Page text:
You can see how the Ochre is next (see green and red are done already)
    Because it is small I do on a palette, not in premixed cups which is how I typically work when doing a larger project.

    Green is complete and red is complete

    Ochre is done
    It is to look like gold using bright yellows to give this resemblance

    Working in lemons you can see they are being shaded

    Completed all ornamentation except the crest

    As a way to personalize my work and to make the client very happy (very, very happy) we decided to paint her dog in the crest to immortalize the dog. Client’s dog is transferred in center of crest using a print from pictures I took of dog
    This is done using chalk smeared on back of print. And transferring it through by drawing over the print with a 5H pencil.

    Notice triangle cuts—these are registration marks to make sure the design is centered.

    Painting the dog in light colored sepia leaving out the pencil mark.
    Once dry I wipe off chalk leaving a negative outline (basecoat)

    I go back with the base color and re-detail those lines giving it some movement

    Using a trimmed down long hair Samina liner I paint the cracks

    See hairline cracks
    Remember this is a network of vertical and horizontal lines tied together with smaller cob-webbish cracks. A careful study of existing of crackle on old paintings will instruct you on the pattern.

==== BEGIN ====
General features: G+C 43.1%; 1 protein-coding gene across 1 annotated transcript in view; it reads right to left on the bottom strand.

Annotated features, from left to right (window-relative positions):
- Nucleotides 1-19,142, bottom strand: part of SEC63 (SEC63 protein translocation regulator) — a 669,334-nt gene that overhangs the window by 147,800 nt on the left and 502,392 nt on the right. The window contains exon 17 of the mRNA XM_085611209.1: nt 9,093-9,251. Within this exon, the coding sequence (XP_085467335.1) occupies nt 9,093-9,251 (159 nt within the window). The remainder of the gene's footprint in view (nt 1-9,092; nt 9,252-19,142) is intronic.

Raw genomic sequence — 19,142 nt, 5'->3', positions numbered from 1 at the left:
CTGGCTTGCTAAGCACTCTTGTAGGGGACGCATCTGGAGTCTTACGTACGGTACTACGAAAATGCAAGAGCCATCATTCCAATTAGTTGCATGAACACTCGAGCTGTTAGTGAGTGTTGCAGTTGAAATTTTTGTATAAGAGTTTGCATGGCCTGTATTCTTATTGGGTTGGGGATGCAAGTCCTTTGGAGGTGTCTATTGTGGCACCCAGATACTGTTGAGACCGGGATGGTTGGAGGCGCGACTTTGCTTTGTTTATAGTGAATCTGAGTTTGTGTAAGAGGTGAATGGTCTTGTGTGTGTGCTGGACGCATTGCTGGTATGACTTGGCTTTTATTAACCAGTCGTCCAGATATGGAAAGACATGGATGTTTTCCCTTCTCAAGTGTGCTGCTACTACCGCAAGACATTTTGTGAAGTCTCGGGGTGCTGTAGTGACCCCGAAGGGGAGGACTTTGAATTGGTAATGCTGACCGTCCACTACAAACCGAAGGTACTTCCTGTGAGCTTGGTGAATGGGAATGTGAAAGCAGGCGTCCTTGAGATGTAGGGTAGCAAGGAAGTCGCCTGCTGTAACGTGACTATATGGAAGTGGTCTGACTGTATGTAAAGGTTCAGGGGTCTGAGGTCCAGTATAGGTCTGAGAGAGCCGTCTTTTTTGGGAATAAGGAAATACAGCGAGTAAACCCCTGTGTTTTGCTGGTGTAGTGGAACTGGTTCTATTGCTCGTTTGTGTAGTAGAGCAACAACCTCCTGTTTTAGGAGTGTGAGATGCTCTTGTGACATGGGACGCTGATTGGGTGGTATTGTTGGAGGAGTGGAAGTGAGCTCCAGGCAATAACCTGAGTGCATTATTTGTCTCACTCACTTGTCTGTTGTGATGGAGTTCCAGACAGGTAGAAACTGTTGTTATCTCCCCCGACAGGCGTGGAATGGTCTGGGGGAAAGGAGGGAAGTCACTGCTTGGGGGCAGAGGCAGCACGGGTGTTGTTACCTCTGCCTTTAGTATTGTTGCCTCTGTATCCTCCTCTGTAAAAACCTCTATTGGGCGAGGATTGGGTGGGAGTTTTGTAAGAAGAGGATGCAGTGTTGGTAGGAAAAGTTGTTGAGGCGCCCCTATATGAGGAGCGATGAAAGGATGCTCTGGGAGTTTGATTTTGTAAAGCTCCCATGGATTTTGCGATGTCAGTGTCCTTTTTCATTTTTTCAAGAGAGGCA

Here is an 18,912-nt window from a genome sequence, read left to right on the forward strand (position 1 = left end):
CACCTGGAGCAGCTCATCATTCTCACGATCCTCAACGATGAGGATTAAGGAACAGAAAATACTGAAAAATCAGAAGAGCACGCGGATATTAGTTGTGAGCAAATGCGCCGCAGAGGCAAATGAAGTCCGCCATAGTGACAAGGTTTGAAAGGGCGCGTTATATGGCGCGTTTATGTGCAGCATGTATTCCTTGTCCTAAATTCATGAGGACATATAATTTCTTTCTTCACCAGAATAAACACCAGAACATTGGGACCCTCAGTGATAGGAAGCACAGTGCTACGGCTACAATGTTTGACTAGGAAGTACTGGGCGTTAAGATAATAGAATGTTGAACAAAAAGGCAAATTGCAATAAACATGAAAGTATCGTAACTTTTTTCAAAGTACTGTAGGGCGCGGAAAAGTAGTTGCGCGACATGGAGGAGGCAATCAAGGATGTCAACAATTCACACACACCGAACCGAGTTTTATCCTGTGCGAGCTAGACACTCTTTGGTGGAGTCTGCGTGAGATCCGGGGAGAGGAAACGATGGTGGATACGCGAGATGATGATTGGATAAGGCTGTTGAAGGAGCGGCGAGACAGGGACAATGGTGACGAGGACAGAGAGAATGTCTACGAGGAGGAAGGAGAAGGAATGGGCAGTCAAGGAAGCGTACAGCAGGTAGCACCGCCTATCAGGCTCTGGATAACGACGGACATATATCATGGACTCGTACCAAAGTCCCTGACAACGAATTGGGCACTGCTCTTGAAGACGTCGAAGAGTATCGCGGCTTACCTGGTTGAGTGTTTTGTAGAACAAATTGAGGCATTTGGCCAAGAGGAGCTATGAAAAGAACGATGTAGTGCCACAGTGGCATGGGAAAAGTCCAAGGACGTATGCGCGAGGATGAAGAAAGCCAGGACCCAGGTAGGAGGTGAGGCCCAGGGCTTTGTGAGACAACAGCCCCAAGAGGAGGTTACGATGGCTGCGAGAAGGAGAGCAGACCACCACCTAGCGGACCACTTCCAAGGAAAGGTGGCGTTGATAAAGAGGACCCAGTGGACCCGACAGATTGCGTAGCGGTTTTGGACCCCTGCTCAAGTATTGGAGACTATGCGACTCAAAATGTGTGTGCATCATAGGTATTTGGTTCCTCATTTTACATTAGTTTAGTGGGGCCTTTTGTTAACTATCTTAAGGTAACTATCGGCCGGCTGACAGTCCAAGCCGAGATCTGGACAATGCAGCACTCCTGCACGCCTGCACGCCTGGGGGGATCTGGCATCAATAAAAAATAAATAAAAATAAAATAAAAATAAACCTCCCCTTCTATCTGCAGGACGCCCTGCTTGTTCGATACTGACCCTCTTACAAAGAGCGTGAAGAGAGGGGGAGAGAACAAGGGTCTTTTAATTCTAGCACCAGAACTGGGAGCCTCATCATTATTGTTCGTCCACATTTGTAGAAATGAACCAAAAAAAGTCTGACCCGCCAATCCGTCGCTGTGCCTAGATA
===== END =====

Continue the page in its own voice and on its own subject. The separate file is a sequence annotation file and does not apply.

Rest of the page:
Aging the pediment using a heavy glaze brushed on and sponged off and stried with a spalter.(see other)

    Good detail shots

    Detail of crest with dog
    Notice crackle line reads well over dark tone by using a lighter tonality of cracks.

    Completed step before installation

    Installed above door to go with room

    For any information of the tools used in this project please feel free to go to my website at www.pfinkelstein.com or www.fauxbrushes.com.

    Also check in with us and register online to be emailed my new “the brush tip” which is a monthly newsletter loaded with tricks of the trade and step by steps to make you more efficient. I hope you enjoyed this as there will be a few more to come and thanks to Pat that took time to load it all up.